Massachusetts resident Veronica Cannata did not see her father for more than twenty years. In 2020, she wanted to find him.
During her journey to meet her father, Veronica would connect with her grandfather and she was informed that her father passed away due to complications from Huntington’s disease (HD).
HD is a fatal genetic disorder that causes the progressive breakdown of nerve cells in the brain. It deteriorates a person’s physical and mental abilities during their prime working years and has no cure.
Her grandfather would go on to explain the risk to Veronica. Every child of a parent with HD has a 50/50 chance of inheriting the faulty gene. Veronica wanted to get tested.
The decision to get genetically tested is difficult to make. Each year, 5-10% are tested. It is never the right or wrong decision to be tested. There are people that see no benefit in knowing that they will develop the disease while others want to know in order to make informed choices about their future. It can take up to several weeks to receive your results from the genetic testing center.
In February of 2021, Veronica tested positive for the gene that causes HD and she also has a son that is at risk as well. Veronica’s mother did not know about HD and the risk in her family. According to Veronica, her mother thought Veronica's grandmother (father side) had Parkinson’s disease but never saw Veronica's father symptomatic.
The symptoms of HD are described as having ALS, Parkinson’s and Alzheimer’s – simultaneously. Symptoms include personality changes, mood swings, depression, forgetfulness, impaired judgement, unsteady gait, involuntary movements, slurred speech, difficulty in swallowing, and significant weight loss.
Veronica currently goes to Beth Israel Deaconess Medical Center for HD care and has praised the hospital. HDSA Centers of Excellence provide an elite team approach to Huntington’s disease care and research. Patients benefit from expert neurologists, psychiatrists, social workers, therapists, counselors and other professionals who have extensive experience working with families affected by HD and who work collaboratively to help families plan the best HD care program throughout the course of the disease.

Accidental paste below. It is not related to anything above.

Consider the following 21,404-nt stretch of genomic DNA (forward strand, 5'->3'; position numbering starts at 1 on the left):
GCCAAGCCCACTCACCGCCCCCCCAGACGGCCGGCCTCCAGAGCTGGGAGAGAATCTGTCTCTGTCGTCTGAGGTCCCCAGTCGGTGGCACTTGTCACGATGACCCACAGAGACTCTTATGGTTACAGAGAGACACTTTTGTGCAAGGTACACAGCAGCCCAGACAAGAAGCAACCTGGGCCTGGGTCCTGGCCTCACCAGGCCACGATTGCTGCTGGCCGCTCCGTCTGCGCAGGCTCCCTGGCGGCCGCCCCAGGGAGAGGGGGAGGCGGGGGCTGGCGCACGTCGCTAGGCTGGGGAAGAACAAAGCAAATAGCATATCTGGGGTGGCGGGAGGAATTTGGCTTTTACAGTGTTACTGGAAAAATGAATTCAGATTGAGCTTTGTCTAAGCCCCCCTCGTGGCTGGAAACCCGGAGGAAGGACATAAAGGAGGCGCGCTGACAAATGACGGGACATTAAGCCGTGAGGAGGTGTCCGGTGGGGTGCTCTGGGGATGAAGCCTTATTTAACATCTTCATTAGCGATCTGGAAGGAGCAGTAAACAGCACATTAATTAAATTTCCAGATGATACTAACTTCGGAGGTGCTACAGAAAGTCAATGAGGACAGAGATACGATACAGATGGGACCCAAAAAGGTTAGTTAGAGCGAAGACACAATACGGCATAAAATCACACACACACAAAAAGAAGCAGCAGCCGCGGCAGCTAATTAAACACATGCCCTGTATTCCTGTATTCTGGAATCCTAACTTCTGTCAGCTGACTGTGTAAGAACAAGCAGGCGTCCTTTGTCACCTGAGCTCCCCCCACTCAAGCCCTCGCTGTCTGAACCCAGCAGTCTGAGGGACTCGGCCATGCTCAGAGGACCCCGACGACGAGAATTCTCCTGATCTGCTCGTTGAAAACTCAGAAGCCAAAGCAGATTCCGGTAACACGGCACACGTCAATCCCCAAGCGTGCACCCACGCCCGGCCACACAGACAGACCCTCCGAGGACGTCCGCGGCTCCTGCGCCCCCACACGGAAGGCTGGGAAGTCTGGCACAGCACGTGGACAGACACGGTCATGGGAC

The positive diagnosis has made Veronica wanting to live her life to the fullest and do as much as she can. She wants to go to as many family functions as she can.
Veronica has a message for the HD Community:
“Live your life to the fullest. Don’t die with dreams, die with memories.”
Huntington’s disease (HD) is a fatal genetic disorder that causes the progressive breakdown of nerve cells in the brain. It deteriorates a person’s physical and mental abilities during their prime working years and has no cure. Every child of a parent with HD has a 50/50 chance of inheriting the faulty gene. Today, there are approximately 41,000 symptomatic Americans and more than 200,000 at-risk of inheriting the disease. The symptoms of HD are described as having ALS, Parkinson’s and Alzheimer’s – simultaneously.
The Huntington’s Disease Society of America is the premier nonprofit organization dedicated to improving the lives of everyone affected by HD. From community services and education to advocacy and research, HDSA is the world’s leader in providing help for today and hope for tomorrow for people with HD and their families.
HDSA was founded in 1967 by Marjorie Guthrie, the wife of legendary folk singer Woody Guthrie. Woody died from HD complications when he was only 55 years old, but the Guthrie family legacy lives on at HDSA to this day.
To learn more about Huntington’s disease and the work of the Huntington’s Disease Society of America, visit www.HDSA.org or call 1(800)345-HDSA.
This is a story featuring a personal experience with Huntington’s disease. If you would like to have your story told please contact Matthew Santamaria at email@example.com